5.  Indoor cycling

With his new job and limited wintertime daylight, Will has been complaining that he's struggling to find time to cycle.  So while Will hops on the trainer for a candle-lit evening ride, the kids and I build tents in the living room and J Bear stares at his dad in awe.  Win/win.    

Yes, I know: All of these take effort and a positive mindset, which is usually the last thing one feels like when frustration levels skyrocket.  But just try it one evening - it will make you see load shedding in a whole new light.

Thanks to the lovely ladies from Eat Pray Run DCYou Signed up for What? and Mar on the Run for the opportunity to share these tips as part of their Friday Five link-up!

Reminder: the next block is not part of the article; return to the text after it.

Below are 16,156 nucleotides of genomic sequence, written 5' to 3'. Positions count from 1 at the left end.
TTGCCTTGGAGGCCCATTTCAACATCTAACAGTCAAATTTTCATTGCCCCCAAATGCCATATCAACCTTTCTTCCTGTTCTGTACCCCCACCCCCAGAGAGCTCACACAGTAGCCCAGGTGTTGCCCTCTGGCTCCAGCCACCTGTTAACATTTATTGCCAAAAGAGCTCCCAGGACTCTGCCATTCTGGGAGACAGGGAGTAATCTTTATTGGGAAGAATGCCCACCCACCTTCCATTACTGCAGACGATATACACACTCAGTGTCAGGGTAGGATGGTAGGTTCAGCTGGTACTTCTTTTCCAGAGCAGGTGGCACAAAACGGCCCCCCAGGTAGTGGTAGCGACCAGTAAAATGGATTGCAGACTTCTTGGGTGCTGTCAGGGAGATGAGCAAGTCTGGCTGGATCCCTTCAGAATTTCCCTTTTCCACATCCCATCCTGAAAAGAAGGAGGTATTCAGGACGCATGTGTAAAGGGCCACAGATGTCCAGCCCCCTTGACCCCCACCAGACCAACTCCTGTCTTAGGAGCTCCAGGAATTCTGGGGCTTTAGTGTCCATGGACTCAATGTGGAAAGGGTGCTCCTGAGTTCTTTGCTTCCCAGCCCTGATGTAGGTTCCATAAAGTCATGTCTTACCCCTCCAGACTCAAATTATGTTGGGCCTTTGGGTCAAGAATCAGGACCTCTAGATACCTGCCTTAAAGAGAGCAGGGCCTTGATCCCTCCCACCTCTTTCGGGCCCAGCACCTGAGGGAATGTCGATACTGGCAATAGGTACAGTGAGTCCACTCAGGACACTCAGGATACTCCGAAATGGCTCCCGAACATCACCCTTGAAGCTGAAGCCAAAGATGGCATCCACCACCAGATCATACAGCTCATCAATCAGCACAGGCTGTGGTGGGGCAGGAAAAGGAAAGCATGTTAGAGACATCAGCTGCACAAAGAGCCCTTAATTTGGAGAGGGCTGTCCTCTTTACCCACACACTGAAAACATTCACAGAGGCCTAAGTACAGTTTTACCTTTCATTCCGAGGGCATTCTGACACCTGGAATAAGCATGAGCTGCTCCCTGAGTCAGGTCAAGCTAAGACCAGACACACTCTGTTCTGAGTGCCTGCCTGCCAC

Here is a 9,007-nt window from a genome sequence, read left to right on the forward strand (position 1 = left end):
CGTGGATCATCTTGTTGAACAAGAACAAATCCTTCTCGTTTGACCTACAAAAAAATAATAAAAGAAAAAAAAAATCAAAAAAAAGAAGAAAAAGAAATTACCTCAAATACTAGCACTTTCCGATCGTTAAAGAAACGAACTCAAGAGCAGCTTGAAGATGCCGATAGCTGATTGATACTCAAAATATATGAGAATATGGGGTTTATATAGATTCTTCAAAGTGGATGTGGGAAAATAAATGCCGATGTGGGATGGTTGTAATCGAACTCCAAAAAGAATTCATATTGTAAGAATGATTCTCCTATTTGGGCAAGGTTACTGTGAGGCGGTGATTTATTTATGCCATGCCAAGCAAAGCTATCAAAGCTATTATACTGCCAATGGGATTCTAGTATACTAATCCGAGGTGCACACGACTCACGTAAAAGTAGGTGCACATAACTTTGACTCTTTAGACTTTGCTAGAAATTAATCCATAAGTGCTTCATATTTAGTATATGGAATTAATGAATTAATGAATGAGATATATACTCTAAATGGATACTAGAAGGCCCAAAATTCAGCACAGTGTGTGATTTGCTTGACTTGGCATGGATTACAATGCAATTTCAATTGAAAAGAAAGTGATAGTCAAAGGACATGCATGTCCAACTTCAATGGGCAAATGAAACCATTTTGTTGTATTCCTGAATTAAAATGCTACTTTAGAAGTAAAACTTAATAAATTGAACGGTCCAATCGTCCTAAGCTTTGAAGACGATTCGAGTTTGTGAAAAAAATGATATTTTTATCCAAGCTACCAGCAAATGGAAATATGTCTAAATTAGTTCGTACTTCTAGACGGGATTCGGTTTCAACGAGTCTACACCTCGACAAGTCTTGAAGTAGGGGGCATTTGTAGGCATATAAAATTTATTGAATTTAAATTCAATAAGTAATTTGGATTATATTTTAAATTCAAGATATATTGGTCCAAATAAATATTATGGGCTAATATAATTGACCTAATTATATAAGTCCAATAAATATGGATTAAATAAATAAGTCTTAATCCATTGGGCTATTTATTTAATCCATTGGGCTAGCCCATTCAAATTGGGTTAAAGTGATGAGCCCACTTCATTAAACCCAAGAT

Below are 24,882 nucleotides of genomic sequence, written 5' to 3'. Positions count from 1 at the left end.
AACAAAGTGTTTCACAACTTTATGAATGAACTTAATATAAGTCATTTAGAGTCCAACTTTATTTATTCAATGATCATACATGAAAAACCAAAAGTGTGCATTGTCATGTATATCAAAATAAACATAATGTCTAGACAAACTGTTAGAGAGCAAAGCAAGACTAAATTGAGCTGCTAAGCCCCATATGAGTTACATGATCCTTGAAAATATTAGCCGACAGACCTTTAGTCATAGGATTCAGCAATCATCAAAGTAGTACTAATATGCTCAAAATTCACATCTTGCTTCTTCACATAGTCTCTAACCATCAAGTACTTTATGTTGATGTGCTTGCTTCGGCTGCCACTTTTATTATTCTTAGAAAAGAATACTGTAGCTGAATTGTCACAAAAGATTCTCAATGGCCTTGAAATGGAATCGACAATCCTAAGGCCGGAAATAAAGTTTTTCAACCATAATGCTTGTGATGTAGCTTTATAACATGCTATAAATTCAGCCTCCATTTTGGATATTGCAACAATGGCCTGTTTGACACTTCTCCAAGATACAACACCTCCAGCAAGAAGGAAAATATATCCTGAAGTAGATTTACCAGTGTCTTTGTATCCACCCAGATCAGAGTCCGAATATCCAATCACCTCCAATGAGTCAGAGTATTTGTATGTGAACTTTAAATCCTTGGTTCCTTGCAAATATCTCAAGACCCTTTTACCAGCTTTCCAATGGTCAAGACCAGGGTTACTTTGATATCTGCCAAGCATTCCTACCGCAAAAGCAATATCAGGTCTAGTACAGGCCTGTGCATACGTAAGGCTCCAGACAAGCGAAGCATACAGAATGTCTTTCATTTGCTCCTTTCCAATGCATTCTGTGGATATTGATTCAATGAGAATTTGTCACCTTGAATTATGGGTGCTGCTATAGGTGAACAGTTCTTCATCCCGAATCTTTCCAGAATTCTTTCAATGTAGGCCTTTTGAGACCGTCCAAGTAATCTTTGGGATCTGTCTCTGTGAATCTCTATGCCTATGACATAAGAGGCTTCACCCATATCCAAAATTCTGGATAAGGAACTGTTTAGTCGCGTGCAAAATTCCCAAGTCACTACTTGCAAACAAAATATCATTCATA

20 comments:

  1. I ha never heard of load shedding. Thank you for sharing the concept. I actually feel like I am smarter now that I read your post..lol

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    1. I think it's a uniquely South African concept, lol! It surely has taught us to be thankful for electricity again. :)

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    2. Nope, it is not uniquely South African - apparently India and Pakistan has their share of it too

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    3. Really? I didn't know that! Then we know each other's pain!

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  2. Loadshedding used to make me very angry as we had it every day between 6-8pm - worst time ever. Now that we have a revolving roster I am slowly getting the positive on a bit more

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    1. That IS the worst time for it - argh! But we try to make the best of it too.